When you hear about installing solar, you’re most likely hearing about PV (photovoltaic) solar cell panels. They’ve become standard in the industry.
PV solar cell panels were developed in the 1950s at Bell Labs to power electronic equipment. They picked up development speed through funding during the space program.
An older form of solar technology called solar thermal has been around since 1896. These two technologies are fascinating and have each moved solar technology forward in their own right. But when it comes to installing solar on your home, does solar thermal make sense?
Here’s a breakdown of the differences between the solar thermal versus PV and which makes more sense for homeowners.
Solar Thermal Generates Heat to Warm Water
The primary use of a solar thermal system is to provide hot water through the use of solar technology.
Similar to a PV solar system, solar thermal systems requires collectors or panels on the rooftop. They absorb solar energy just as PV systems but differ in what happens from there.
Solar thermal systems have a pump circulating solar fluid (water, saline or other fluids) through the collectors and deliver heat to a water storage tank.
When homeowners need hot water, the solar-heated water takes precedence and either eliminates or reduces the energy needed by the boiler to heat water. This is how solar thermal reduces energy bills, as generating heat for water consumes a lot of energy.
Differences Between Solar thermal and PV Solar Panels
- Solar thermal uses the sun’s energy to generate thermal energy which is used to heat water or other fluids
- Photovoltaic (PV) systems, generate electricity rather than heat
Solar thermal is currently used more often on large-scale applications where lots of hot water is needed, like a laundromat or a college dorm. It also requires the use of large amounts of water, more equipment including moving parts like pumps and solenoid valves, has a more complex installation process and is more expensive than PV.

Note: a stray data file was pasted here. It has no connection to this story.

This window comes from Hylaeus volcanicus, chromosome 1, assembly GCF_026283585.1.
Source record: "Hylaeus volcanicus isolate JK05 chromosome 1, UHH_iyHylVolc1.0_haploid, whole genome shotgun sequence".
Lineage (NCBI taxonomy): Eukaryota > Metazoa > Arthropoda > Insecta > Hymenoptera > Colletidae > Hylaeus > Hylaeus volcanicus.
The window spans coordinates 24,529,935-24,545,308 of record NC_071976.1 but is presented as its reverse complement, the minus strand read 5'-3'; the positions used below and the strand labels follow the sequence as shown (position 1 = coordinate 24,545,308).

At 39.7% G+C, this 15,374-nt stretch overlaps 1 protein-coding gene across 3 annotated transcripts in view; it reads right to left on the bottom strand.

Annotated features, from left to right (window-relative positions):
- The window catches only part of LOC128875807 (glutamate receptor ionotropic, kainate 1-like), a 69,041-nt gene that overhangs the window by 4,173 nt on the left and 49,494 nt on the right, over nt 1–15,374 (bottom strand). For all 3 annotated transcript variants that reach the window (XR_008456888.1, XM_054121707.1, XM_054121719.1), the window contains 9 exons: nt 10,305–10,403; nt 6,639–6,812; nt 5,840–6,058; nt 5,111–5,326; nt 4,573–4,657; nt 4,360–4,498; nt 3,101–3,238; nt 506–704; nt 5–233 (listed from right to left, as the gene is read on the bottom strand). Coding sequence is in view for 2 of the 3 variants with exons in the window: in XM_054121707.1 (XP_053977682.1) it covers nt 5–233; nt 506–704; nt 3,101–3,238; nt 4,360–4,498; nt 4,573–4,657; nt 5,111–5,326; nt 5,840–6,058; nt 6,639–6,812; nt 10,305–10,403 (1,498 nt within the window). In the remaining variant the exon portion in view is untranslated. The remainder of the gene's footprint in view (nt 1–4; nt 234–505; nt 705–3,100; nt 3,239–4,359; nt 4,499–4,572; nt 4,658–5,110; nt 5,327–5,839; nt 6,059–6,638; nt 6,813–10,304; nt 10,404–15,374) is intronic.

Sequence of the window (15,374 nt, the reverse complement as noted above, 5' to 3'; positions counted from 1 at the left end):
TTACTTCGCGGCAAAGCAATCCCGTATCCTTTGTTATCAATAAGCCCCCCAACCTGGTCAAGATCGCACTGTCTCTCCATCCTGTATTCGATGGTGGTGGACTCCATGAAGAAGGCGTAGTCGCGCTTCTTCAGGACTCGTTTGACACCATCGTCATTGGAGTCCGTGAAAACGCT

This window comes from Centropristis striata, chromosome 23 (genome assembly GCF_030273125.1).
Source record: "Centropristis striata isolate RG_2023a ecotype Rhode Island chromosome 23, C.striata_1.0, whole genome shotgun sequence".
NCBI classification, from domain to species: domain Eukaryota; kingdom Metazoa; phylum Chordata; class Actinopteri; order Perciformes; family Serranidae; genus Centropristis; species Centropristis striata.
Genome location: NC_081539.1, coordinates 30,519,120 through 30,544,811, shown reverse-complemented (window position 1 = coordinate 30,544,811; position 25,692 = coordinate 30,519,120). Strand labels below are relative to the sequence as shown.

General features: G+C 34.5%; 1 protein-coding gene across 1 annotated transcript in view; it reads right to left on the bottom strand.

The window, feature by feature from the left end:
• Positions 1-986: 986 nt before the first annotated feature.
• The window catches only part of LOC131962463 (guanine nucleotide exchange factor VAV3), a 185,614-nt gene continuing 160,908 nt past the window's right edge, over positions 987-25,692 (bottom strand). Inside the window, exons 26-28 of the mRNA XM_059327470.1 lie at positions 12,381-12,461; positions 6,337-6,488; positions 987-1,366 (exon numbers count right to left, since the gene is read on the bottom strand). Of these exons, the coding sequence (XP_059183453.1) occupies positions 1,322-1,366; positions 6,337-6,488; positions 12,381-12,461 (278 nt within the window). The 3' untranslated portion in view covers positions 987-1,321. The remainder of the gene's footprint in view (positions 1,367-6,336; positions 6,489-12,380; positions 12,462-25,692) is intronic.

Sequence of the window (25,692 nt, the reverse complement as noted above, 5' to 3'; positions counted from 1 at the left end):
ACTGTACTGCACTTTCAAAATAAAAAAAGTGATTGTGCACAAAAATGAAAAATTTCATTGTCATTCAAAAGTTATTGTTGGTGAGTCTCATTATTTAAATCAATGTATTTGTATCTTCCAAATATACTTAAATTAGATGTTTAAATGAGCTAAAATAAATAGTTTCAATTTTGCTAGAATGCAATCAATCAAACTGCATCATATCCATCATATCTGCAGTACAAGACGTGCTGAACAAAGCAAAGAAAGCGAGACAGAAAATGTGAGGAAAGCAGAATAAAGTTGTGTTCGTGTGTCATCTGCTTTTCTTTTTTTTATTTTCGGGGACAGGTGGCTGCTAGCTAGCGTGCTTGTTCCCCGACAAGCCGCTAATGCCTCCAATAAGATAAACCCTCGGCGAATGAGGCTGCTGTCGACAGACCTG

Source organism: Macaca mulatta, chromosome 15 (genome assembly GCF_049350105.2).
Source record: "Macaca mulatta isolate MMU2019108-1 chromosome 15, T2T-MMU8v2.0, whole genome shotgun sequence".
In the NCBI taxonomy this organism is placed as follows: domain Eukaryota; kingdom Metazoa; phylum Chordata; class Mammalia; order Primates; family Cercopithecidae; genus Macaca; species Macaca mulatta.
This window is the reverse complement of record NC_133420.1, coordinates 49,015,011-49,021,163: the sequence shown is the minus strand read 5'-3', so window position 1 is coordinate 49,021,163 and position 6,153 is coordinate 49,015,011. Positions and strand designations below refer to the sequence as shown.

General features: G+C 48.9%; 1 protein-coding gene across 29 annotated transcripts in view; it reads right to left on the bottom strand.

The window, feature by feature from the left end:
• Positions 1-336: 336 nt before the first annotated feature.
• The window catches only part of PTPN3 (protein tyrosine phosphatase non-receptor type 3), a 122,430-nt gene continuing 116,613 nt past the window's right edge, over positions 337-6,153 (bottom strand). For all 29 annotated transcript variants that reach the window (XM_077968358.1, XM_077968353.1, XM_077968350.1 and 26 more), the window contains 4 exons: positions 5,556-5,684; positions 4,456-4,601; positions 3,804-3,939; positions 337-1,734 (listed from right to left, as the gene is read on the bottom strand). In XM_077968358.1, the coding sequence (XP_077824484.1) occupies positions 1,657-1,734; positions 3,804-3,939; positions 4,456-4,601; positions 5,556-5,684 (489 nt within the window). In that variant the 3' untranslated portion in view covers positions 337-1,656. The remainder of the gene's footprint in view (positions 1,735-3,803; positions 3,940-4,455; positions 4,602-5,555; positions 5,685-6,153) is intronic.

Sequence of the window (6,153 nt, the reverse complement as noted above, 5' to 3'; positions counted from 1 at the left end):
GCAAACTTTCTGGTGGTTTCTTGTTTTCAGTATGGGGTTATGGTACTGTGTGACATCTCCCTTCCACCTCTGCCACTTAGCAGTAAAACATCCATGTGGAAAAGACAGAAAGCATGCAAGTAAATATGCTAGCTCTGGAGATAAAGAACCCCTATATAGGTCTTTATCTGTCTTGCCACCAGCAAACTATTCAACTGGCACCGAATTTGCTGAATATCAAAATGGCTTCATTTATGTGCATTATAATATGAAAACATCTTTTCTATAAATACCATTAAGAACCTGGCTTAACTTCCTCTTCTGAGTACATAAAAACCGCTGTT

Why Homeowners Are More Likely Better Off With PV
Instead of two separate solar arrays competing for the same optimal south-facing roof space, installing solar PV panels and pairing them with an electric water heater is more cost-effective. This will also be more efficient both spatially on the roof and in terms of overall energy usage.
With all the extra moving parts of solar thermal systems, there’s a lot more that can go wrong when installing or maintaining the system over time. The cost of PV solar panels has reduced to far less than solar thermal and there’s practically no maintenance for PV.
While there are integrated solar thermal and PV systems being developed, they’re still essentially more complex than necessary. PV prices are more reasonable now, making it less expensive and less cumbersome to heat water with electricity.
In the early days of solar, one advantage solar thermal had over PV was that it allowed energy storage for intermittent power. With net metering available to most solar customers and battery storage becoming more available, it’s easier to store electricity collected through PV panels and use it later.
For the average homeowner looking to minimize energy costs without adding any extra projects to their plate, PV comes through as the more straightforward and less expensive option.
If you’re looking into solar, here’s a great post on how to conduct due diligence on your solar project. Going into any project with a good understanding of the process will ensure the process goes as smoothly as possible and that you get exactly what you need.
Still have questions about solar PV versus solar thermal? Email an energy advisor at firstname.lastname@example.org or call 888-454-9979.